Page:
Corrective responses to external perturbations are sensitive to the behavioral task being performed. It is believed that primary motor cortex (M1) forms part of a transcortical pathway that contributes to this sensitivity. Previous work has identified two distinct phases in the perturbation response of M1 neurons, an initial response starting ∼20 ms after perturbation onset that does not depend on the intended motor action and a task-dependent response that begins ∼40 ms after perturbation onset. However, this invariant initial response may reflect ongoing postural control or a task-independent response to the perturbation. The present study tested these two possibilities by examining if being engaged in an ongoing postural task before perturbation onset modulated the initial perturbation response in M1. Specifically, mechanical perturbations were applied to the shoulder and/or elbow while the monkey maintained its hand at a central target or when it was watching a movie and not required to respond to the perturbation. As expected, corrective movements, muscle stretch responses, and M1 population activity in the late perturbation epoch were all significantly diminished in the movie task. Strikingly, initial perturbation responses (<40 ms postperturbation) remained the same across tasks, suggesting that the initial phase of M1 activity constitutes a task-independent response that is sensitive to the properties of the mechanical perturbation but not the goal of the ongoing motor task.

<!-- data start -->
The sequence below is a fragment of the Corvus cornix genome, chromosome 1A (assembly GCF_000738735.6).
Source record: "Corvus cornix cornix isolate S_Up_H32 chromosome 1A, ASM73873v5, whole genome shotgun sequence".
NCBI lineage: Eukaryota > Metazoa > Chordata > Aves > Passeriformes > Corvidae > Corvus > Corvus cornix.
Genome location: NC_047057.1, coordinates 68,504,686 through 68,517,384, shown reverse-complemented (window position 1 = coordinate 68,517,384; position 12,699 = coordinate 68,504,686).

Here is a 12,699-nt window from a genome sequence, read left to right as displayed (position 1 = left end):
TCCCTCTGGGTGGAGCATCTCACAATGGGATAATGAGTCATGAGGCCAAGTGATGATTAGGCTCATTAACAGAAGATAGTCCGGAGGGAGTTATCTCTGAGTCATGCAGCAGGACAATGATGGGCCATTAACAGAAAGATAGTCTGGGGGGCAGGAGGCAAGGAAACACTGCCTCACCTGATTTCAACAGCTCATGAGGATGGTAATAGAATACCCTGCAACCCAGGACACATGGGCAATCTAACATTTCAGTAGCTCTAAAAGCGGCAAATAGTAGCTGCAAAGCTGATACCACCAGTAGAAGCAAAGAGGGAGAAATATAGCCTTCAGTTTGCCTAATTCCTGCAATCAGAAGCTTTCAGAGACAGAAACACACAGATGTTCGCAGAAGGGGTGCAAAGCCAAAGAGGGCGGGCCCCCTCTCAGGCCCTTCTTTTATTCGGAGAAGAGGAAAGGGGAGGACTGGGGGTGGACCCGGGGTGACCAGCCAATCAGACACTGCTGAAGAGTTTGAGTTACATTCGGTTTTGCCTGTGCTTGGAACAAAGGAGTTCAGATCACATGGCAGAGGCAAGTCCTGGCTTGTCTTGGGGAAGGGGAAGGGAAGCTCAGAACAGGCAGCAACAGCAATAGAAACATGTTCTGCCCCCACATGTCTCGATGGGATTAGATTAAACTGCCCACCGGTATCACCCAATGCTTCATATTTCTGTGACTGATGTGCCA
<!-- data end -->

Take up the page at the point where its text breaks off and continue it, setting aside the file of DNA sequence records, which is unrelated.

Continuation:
Keywords: feedback control; neural activity; primary motor cortex; reflex; task dependency; task-independent response; transcortical feedback pathway.
Copyright © 2014 the American Physiological Society.